Teaching still a great professionPublished 10:04am Wednesday, May 15, 2013
If you are an educator, you know that education has become very perplexing environment: It is a vast ocean of confusion. The government who is steering the ship has a crew pondering where they are going.
Those who actually teach kids feel that a mutiny is warranted to put the ship on the correct course.
However, even more perplexing is that many educators feel like jumping overboard. And those who don’t may be forced to walk the plank by evaluation procedures that seem unfair even to school administrators.
Excellent teachers who not only teach well but also, inspire students are having doubts in their abilities and expertise.
Low morale is present everywhere, and in many schools the atmosphere of gloom creates negativity in students and teachers.
The atmosphere of schools should be one of fair weather where learning, creativity, and discovery is a joyous adventure instead of a dull, boring, loathsome journey.
Oh, we hear the correct jargon: “The students are No 1. We do everything for them.” But the truth is, however, that education is no longer student centered; it is curriculum centered.
The curriculum must be taught at all cost, regardless of what the actual needs are of the students.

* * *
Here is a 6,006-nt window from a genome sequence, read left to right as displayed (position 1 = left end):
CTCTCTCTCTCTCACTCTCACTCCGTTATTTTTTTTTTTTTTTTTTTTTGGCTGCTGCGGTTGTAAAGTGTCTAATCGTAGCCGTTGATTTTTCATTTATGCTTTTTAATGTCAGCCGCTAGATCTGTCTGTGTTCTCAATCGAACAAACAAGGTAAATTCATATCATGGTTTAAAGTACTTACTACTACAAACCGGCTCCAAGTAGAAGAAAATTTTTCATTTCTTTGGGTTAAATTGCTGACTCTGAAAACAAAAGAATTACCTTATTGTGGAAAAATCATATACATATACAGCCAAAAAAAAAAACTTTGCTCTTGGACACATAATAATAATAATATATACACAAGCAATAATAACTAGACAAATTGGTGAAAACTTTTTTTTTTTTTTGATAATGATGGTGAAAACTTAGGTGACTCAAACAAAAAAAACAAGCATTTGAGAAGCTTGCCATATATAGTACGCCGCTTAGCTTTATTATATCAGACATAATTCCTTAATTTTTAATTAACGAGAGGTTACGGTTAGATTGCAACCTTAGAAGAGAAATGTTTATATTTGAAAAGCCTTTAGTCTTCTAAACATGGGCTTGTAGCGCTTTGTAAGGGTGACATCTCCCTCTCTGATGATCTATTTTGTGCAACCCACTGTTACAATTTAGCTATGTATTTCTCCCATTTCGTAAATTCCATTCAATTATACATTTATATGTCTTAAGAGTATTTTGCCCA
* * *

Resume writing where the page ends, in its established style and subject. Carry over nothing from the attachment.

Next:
Another proof that students are not the main concern in education today is the advice I hear educators giving young people who are career minded. They say, “Whatever you do, don’t become a teacher.” Why do those who are in the ship discourage others from entering? It is because of the frustration of the ship being tossed about in the storm of government mandates that keep the ocean roaring.
But put all of that aside, and what do you have left? You have students who need to be taught and inspired.
So my advice as a retired teacher, who still loves working with kids, is that if you love kids and want to make a difference in people’s lives by all means get on board and become a teacher.
And if you are strong, brave, and have perseverance, you might find the storm to be challenging and a great adventure.
James Kearns is a retired teacher, pastor and Ironton resident.